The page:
Today we listened to the song “Sixteen Tons,” and talked about how we might interpret the lyrics to tell us something about cultural stories of coal mining.
Here’s a website that gives some insight into the history of the song, why it was written, how it became popular, and why it was controversial.
Here’s a YouTube video that provides the version of the song as performed by Tennessee Ernie Ford, which is the one we listened to in class.
We focused on two questions:
- What do Travis’ lyrics suggest about what it’s like to work in a coal mine?
- How do Travis’ lyrics connect with what was said in our early Working readings about the culture of working-class life?
In class today, we watched some automobile commercials from between the 1960s and today. I also assigned the following, for Monday:
Perspectives ~ Writing Assignment, 9/17/10
Using all the texts that we’ve read about the auto industry in America, answer the question below in between three and five paragraphs. Typed, 1-1/2 spaced. Use sufficient evidence to back up your claims.
What has it meant to work in the auto industry in America, and how has it changed significantly since World War II?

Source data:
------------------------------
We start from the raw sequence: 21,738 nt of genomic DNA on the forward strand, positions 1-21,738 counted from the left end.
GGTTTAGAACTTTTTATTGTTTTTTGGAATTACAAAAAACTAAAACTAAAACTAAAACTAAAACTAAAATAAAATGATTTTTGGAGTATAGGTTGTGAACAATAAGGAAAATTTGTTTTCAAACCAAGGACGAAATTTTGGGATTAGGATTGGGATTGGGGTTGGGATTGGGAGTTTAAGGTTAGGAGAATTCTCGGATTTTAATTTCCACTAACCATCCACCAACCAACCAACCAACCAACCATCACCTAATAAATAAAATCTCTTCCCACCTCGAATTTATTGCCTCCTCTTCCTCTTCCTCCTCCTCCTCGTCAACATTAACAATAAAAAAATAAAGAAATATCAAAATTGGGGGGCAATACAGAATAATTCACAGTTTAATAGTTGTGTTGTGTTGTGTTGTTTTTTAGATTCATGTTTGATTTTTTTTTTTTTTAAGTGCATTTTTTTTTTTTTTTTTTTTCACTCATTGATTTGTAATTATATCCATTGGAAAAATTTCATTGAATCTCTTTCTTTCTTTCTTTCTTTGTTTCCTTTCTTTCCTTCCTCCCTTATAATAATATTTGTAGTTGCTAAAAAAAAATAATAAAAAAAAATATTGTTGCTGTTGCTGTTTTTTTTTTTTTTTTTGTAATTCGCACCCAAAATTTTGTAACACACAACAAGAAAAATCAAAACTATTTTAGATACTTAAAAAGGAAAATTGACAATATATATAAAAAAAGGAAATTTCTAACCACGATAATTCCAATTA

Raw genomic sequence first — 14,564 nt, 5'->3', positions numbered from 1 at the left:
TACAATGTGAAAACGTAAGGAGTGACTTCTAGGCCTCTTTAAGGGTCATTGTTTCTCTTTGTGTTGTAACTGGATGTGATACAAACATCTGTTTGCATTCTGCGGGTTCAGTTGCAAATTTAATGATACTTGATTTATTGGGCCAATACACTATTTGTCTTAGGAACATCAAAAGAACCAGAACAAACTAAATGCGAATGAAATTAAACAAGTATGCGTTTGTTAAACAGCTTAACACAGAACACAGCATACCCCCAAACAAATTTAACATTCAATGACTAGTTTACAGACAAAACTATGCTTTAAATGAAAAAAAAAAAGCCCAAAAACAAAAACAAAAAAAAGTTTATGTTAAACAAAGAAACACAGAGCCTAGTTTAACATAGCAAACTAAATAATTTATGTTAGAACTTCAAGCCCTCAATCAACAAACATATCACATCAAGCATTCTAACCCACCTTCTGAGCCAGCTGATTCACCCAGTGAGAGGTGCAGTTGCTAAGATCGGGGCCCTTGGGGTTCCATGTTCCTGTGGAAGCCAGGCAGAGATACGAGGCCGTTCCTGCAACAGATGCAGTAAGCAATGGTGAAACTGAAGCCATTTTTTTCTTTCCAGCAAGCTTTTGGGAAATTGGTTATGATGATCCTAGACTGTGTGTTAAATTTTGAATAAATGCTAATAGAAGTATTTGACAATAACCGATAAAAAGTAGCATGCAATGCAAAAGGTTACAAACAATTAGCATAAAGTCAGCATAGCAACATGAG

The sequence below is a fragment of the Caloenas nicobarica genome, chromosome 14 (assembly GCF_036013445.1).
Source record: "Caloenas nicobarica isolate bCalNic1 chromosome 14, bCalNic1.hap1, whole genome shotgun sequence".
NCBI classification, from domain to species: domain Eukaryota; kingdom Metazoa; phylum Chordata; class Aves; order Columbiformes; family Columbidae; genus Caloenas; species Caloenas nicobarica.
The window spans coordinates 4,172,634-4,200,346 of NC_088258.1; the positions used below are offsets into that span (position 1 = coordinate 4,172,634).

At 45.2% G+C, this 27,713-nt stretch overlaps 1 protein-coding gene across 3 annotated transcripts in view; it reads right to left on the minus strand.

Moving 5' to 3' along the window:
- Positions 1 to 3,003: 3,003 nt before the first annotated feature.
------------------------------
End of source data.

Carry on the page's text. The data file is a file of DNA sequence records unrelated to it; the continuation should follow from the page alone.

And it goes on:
The texts include:
- the four interviews from Working (including your notes);
- the comic-style adaptation by Peter Kuper;
- the NPR interviews; and
- Michael Moore’s film Roger & Me
If it’s useful, you can also refer to either the John Henry myth and/or the Charlie Chaplin film Modern Times. Keep in mind that both of those pre-dated WWII.
Due Monday, September 20
We listened to these in class on Monday, September 13. There will be a quiz over them on Tuesday.
Here’s story number one, from March 26, 2010.
Here’s story number two, from April 1, 2010.
In Perspectives on Friday, we completed reading the four interviews with auto workers from Studs Terkel’s Working. Expect a quiz over that reading on Monday.
After lunch, we watched a clip from the 1934 silent film Modern Times, starring Charlie Chaplin. If you’ve never heard of Chaplin, take a quick look at his Wikipedia page. The clip below is a scene where Chaplin’s character is working in a factory. In class we discussed:
- What are we meant to understand about factory life from this scene?
- How does music convey something about the pace of factory work?
- How do Chaplin’s body language and gestures tell us something about what factory life does to a person?
Follow this link to get to the resources we’ll be using to look at the John Henry story: http://www.ibiblio.org/john_henry/index.html